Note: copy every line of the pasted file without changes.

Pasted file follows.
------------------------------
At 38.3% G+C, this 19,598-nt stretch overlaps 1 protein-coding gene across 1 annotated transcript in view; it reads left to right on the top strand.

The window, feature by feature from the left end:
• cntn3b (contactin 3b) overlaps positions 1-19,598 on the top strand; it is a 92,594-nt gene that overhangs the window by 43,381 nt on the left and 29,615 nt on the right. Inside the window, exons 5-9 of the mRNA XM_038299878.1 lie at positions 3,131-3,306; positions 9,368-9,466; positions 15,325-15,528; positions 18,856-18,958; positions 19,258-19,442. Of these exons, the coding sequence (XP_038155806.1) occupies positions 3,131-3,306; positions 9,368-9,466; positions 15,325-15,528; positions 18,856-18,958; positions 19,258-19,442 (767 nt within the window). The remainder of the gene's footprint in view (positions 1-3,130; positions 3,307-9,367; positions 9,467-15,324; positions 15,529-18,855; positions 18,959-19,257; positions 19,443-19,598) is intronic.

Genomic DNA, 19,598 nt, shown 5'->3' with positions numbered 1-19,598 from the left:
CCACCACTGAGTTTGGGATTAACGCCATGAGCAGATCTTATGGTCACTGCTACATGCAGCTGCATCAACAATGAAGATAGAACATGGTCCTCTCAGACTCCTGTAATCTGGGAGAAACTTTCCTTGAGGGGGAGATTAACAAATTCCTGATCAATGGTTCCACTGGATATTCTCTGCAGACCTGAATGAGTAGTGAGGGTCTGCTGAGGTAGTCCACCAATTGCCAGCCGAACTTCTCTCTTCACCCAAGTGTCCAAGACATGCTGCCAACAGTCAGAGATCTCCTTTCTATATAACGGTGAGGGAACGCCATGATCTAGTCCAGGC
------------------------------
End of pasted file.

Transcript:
At 38.3% G+C, this 19,598-nt stretch overlaps 1 protein-coding gene across 1 annotated transcript in view; it reads left to right on the top strand.

The window, feature by feature from the left end:
• cntn3b (contactin 3b) overlaps positions 1-19,598 on the top strand; it is a 92,594-nt gene that overhangs the window by 43,381 nt on the left and 29,615 nt on the right. Inside the window, exons 5-9 of the mRNA XM_038299878.1 lie at positions 3,131-3,306; positions 9,368-9,466; positions 15,325-15,528; positions 18,856-18,958; positions 19,258-19,442. Of these exons, the coding sequence (XP_038155806.1) occupies positions 3,131-3,306; positions 9,368-9,466; positions 15,325-15,528; positions 18,856-18,958; positions 19,258-19,442 (767 nt within the window). The remainder of the gene's footprint in view (positions 1-3,130; positions 3,307-9,367; positions 9,467-15,324; positions 15,529-18,855; positions 18,959-19,257; positions 19,443-19,598) is intronic.

Genomic DNA, 19,598 nt, shown 5'->3' with positions numbered 1-19,598 from the left:
CCACCACTGAGTTTGGGATTAACGCCATGAGCAGATCTTATGGTCACTGCTACATGCAGCTGCATCAACAATGAAGATAGAACATGGTCCTCTCAGACTCCTGTAATCTGGGAGAAACTTTCCTTGAGGGGGAGATTAACAAATTCCTGATCAATGGTTCCACTGGATATTCTCTGCAGACCTGAATGAGTAGTGAGGGTCTGCTGAGGTAGTCCACCAATTGCCAGCCGAACTTCTCTCTTCACCCAAGTGTCCAAGACATGCTGCCAACAGTCAGAGATCTCCTTTCTATATAACGGTGAGGGAACGCCATGATCTAGTCCAGGC